This is a bit more complicated than dip and rinse, but if you have a lot to strip, maybe you can make it work.
Nickel is mined, going from the oxide to the metal, by reacting the ore with water gas, a mixture of H2 and CO (made by adding H2O to hot and/or burning coal - at the relatively low temperature of 50ºC and atmospheric pressure). Now the OP already has metallic nickel, so this step is redundant. The next step, formation of Ni(CO)4 obviously takes place at temperatures below 230ºC, because it decomposes there to nickel metal. Ref 1
The proposed operation is similar to mining, except that the nickel is discarded and the depleted ore (the brass item) is retained. First step, get some coal; start it burning (with a propane torch). Shut off its air supply and feed steam or water mist onto the coal (which will cool it, but also generate H2O and CO) and pass the water gas over the nickel-coated item. The burning coal will cool, so you have to run some air over it to heat it up again; then more water mist or steam to get more water gas to pass over the nickel-coated item. Repeat until all the nickel is gone from the item and deposited somewhere else, far, far away, because the Ni(CO)4 is terribly toxic and you don't want to have any contact with it - at all.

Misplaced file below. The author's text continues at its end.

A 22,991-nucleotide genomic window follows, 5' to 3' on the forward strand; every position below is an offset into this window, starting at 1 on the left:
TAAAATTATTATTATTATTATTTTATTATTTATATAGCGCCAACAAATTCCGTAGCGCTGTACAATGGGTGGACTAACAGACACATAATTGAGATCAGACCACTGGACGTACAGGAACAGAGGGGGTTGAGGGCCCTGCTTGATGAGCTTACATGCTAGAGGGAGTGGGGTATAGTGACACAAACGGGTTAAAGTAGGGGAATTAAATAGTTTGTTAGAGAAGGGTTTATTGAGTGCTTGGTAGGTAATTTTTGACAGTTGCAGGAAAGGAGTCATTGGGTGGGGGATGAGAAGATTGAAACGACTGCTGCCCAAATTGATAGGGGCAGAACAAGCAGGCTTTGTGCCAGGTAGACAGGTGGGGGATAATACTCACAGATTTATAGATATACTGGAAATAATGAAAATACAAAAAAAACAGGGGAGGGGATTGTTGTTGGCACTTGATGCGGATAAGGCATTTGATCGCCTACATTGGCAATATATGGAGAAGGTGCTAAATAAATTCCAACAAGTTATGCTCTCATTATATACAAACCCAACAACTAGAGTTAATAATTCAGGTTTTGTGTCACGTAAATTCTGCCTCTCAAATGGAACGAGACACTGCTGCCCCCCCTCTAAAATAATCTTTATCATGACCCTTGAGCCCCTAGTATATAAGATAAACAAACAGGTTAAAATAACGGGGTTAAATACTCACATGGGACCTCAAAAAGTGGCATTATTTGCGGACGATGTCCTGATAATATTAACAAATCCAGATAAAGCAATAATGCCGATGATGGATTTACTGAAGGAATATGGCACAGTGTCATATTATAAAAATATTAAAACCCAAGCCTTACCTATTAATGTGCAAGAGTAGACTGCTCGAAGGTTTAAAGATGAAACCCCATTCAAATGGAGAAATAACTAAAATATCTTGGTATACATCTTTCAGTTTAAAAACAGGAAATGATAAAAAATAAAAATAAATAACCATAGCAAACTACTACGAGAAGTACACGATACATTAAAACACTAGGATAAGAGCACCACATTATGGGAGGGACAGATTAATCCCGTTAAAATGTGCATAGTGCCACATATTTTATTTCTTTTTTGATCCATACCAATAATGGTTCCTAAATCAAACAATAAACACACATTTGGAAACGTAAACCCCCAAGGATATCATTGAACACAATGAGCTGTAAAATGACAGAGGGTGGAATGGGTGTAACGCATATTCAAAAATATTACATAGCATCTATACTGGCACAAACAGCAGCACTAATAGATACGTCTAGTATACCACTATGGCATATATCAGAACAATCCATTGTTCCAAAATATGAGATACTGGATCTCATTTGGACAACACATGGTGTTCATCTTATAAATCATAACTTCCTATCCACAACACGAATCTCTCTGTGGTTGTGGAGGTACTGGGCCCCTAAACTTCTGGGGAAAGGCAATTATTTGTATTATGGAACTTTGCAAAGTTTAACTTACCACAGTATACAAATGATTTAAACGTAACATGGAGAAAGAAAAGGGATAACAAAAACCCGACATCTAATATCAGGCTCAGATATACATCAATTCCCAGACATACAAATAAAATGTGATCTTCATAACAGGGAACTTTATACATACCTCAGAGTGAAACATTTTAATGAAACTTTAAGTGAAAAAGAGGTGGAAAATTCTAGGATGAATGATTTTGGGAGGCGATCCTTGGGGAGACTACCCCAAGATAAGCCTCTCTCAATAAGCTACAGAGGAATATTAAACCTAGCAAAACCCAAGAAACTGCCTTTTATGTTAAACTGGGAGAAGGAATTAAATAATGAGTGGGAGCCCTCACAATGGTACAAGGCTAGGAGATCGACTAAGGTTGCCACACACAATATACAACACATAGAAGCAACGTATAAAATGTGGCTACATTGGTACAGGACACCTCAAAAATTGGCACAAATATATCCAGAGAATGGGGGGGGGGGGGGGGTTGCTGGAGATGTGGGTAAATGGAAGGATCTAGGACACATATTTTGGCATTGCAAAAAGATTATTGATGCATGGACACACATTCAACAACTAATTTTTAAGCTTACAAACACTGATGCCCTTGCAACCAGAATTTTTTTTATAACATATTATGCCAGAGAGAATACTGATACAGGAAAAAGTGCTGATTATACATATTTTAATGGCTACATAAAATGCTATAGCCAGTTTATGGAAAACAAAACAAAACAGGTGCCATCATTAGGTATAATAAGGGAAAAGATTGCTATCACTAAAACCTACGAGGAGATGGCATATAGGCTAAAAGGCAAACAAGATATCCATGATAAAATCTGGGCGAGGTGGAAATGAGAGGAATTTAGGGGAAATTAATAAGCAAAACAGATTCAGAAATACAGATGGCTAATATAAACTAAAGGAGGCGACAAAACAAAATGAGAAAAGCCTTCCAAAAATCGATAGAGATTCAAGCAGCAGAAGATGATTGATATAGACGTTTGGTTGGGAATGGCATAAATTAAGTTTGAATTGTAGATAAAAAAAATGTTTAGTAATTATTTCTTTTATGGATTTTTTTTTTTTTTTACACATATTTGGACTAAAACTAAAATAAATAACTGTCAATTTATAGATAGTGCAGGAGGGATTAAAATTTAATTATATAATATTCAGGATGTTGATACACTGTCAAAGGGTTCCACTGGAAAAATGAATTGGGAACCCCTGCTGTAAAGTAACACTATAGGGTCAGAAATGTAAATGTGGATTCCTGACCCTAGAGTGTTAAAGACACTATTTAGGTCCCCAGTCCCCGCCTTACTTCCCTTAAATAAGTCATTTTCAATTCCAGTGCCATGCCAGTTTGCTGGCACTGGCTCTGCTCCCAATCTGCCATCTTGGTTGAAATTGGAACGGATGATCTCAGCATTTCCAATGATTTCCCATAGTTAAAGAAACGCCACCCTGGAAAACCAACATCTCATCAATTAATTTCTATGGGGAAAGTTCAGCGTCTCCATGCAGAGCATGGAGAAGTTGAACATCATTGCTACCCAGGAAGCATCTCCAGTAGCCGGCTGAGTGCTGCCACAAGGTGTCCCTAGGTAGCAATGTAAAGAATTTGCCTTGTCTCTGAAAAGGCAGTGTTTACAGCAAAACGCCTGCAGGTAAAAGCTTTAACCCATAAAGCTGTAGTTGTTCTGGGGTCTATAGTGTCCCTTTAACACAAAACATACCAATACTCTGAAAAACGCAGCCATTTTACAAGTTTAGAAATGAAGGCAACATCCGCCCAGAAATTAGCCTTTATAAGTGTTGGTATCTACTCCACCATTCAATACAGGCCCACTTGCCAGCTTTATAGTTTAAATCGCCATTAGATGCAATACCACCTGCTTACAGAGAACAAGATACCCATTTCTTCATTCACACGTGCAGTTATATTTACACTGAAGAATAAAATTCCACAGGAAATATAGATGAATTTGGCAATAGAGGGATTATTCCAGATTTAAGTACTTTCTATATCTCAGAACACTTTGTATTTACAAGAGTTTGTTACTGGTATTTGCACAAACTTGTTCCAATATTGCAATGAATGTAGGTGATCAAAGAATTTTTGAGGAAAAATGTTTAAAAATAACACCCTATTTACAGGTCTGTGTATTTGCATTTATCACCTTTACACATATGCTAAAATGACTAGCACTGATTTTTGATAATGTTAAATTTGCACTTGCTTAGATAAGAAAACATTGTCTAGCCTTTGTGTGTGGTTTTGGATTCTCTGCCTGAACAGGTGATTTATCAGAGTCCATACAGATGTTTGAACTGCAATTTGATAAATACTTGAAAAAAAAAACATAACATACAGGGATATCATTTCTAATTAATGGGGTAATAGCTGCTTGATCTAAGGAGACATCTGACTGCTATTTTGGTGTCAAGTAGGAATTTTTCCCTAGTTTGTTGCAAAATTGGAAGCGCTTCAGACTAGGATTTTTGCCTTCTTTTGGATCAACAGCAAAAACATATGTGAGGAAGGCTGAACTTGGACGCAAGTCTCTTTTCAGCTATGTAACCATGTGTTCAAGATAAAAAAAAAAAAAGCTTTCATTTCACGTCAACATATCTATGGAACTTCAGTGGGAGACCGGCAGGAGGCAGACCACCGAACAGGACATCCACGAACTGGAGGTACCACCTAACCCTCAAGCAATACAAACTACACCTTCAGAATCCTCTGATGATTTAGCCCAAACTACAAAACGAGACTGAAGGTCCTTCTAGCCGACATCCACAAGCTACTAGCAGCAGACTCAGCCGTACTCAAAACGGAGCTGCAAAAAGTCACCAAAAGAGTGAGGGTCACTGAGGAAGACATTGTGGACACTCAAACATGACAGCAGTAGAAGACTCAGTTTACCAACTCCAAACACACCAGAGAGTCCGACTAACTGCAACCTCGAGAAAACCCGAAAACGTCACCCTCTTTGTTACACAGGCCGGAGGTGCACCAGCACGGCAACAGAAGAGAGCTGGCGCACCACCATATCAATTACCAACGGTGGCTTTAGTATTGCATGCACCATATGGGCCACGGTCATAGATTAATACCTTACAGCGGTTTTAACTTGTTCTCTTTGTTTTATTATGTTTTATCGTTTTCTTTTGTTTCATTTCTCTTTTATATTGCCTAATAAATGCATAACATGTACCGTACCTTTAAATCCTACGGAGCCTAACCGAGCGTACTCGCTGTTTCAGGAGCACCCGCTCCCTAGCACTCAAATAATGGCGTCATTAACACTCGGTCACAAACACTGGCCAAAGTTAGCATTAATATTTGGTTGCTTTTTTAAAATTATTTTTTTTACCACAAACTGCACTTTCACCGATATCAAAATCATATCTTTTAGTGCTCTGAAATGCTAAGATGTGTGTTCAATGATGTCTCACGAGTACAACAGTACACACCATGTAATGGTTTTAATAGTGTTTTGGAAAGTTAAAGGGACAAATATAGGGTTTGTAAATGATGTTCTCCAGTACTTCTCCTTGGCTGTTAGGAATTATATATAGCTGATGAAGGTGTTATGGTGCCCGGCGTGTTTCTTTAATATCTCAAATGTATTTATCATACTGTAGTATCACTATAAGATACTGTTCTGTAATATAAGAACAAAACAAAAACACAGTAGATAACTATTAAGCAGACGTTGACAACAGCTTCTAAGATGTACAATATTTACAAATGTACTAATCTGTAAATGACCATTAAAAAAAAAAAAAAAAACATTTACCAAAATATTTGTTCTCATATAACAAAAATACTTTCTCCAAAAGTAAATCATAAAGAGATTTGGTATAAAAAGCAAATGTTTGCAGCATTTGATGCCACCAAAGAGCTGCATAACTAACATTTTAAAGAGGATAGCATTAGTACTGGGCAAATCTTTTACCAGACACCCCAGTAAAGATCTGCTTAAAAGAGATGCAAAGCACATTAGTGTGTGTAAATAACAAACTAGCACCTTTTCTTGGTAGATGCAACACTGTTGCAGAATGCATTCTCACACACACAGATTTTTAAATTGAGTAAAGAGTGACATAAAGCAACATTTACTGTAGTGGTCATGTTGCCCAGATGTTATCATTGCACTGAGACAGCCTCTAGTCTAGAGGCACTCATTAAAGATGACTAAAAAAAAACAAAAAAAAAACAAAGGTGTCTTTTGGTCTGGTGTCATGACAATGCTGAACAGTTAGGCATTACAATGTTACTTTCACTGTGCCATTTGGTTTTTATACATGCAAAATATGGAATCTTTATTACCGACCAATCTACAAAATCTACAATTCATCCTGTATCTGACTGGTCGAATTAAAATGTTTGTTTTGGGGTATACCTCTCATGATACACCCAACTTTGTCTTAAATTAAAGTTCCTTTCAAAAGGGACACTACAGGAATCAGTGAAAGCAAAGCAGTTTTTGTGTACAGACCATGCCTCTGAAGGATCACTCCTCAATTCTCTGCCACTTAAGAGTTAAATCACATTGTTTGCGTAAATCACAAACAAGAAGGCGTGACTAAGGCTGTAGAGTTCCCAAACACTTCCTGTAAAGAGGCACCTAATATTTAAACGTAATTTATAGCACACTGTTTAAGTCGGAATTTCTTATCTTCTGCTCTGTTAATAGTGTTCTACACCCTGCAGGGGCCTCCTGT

As I ponder the set-up, this method should work, but it does seem more like a theoretical exercise or possibly an industrial project, rather than a do-it-yourself type of chemistry. It could be improved, or simplified, perhaps, by getting a cylinder of carbon monoxide and passing it slowly over the nickel-coated brass item at a temperature high enough to form Ni(CO)4, but not decompose it, then lead the gas (excess CO plus the Ni(CO)4) thru a very long pipe to a hot zone where the Ni(CO)4 would be decomposed to metallic nickel and the relatively less toxic carbon monoxide.
If you try this, do appreciate the toxicity of nickel tetra carbonyl (Ref 2) and CO (Ref 3).
Ref 1. http://wwwchem.uwimona.edu.jm/courses/nickel.html
Ref 2. https://en.wikipedia.org/wiki/Nickel_tetracarbonyl
Ref 3. https://en.wikipedia.org/wiki/Carbon_monoxide